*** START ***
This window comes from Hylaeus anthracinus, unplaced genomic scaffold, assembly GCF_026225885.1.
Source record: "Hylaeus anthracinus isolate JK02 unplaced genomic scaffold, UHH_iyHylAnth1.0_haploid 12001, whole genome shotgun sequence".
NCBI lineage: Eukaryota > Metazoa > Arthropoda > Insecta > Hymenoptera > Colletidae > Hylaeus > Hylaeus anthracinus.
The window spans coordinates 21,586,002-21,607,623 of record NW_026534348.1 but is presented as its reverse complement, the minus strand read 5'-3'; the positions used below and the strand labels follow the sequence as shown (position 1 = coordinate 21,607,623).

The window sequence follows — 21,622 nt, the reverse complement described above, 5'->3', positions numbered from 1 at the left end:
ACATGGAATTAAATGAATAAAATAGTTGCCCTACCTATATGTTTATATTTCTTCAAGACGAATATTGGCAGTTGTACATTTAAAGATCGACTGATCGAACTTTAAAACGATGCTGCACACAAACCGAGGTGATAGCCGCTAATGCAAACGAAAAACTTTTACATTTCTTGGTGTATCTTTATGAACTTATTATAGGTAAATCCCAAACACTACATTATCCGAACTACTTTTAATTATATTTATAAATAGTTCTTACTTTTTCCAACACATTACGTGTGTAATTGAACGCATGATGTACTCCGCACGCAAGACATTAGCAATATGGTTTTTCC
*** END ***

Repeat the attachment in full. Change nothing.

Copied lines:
This window comes from Hylaeus anthracinus, unplaced genomic scaffold, assembly GCF_026225885.1.
Source record: "Hylaeus anthracinus isolate JK02 unplaced genomic scaffold, UHH_iyHylAnth1.0_haploid 12001, whole genome shotgun sequence".
NCBI lineage: Eukaryota > Metazoa > Arthropoda > Insecta > Hymenoptera > Colletidae > Hylaeus > Hylaeus anthracinus.
The window spans coordinates 21,586,002-21,607,623 of record NW_026534348.1 but is presented as its reverse complement, the minus strand read 5'-3'; the positions used below and the strand labels follow the sequence as shown (position 1 = coordinate 21,607,623).

The window sequence follows — 21,622 nt, the reverse complement described above, 5'->3', positions numbered from 1 at the left end:
ACATGGAATTAAATGAATAAAATAGTTGCCCTACCTATATGTTTATATTTCTTCAAGACGAATATTGGCAGTTGTACATTTAAAGATCGACTGATCGAACTTTAAAACGATGCTGCACACAAACCGAGGTGATAGCCGCTAATGCAAACGAAAAACTTTTACATTTCTTGGTGTATCTTTATGAACTTATTATAGGTAAATCCCAAACACTACATTATCCGAACTACTTTTAATTATATTTATAAATAGTTCTTACTTTTTCCAACACATTACGTGTGTAATTGAACGCATGATGTACTCCGCACGCAAGACATTAGCAATATGGTTTTTCC